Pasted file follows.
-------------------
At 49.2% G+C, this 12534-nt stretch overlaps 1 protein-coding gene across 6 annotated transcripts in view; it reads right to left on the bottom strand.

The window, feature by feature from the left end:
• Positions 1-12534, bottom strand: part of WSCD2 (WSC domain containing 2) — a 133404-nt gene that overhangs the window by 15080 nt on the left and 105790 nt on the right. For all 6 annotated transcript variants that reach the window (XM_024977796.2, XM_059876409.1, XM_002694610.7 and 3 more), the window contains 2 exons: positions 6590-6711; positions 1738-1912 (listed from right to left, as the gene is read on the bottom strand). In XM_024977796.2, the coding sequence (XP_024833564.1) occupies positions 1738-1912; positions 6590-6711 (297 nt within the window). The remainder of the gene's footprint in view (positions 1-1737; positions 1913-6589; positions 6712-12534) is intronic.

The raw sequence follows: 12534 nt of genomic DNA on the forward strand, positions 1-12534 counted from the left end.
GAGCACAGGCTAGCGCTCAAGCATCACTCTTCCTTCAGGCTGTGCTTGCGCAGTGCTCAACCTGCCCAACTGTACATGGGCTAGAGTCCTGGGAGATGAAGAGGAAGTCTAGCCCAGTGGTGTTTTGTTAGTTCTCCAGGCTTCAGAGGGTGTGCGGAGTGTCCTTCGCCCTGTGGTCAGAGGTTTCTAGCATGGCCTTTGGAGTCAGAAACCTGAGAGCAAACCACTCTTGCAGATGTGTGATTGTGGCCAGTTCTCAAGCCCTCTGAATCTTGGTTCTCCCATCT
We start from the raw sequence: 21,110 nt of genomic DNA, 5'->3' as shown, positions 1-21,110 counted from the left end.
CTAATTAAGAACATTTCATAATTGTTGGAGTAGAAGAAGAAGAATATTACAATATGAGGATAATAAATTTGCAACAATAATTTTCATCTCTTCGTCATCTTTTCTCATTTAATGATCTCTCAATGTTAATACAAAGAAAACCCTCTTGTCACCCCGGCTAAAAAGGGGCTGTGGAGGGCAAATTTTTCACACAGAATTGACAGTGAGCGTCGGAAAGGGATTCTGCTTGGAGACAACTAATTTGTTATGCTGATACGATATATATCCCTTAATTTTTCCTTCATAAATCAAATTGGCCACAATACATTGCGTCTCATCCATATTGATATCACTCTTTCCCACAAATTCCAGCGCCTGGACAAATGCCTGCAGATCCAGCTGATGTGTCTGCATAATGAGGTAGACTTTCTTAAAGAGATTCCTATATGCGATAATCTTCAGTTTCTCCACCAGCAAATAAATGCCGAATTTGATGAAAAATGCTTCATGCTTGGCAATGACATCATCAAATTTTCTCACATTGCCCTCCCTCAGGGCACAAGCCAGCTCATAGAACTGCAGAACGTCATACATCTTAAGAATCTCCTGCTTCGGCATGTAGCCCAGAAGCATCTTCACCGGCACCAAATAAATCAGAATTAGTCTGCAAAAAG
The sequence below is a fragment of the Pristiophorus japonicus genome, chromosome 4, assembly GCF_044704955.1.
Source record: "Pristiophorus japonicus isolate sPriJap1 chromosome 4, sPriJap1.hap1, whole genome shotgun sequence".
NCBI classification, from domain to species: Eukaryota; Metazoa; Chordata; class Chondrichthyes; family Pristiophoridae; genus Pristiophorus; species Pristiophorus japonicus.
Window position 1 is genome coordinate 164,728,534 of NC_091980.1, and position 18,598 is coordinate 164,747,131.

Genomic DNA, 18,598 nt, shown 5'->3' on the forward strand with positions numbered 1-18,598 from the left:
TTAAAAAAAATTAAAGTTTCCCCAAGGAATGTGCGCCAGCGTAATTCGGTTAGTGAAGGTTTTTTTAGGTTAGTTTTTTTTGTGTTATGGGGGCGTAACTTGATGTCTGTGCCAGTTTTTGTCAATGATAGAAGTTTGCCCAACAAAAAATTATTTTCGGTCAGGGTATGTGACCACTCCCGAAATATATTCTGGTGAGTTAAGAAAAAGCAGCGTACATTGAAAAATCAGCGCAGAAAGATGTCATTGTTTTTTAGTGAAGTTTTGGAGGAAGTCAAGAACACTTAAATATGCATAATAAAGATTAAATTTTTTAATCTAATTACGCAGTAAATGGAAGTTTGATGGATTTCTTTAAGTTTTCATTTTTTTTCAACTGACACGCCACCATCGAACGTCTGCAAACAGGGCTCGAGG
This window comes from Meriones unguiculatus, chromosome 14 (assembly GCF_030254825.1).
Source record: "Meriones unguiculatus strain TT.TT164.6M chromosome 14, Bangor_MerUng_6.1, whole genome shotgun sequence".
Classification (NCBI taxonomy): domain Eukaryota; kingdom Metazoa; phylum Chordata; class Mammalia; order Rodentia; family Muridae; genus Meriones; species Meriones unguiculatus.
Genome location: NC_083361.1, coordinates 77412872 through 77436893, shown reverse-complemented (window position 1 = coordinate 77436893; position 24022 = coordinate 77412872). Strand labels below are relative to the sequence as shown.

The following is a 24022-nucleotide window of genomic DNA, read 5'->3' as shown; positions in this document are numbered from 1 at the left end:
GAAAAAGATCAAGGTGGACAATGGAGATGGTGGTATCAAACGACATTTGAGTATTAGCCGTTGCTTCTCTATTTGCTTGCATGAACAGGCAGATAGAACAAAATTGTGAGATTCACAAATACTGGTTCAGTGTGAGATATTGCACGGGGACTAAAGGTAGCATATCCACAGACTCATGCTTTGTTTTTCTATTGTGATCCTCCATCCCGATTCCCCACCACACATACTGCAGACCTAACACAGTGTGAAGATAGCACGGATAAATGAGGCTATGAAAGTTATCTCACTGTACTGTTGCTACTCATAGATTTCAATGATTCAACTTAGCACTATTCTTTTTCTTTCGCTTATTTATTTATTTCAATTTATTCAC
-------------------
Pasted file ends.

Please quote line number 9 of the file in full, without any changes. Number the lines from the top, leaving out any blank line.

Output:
Source record: "Pristiophorus japonicus isolate sPriJap1 chromosome 4, sPriJap1.hap1, whole genome shotgun sequence".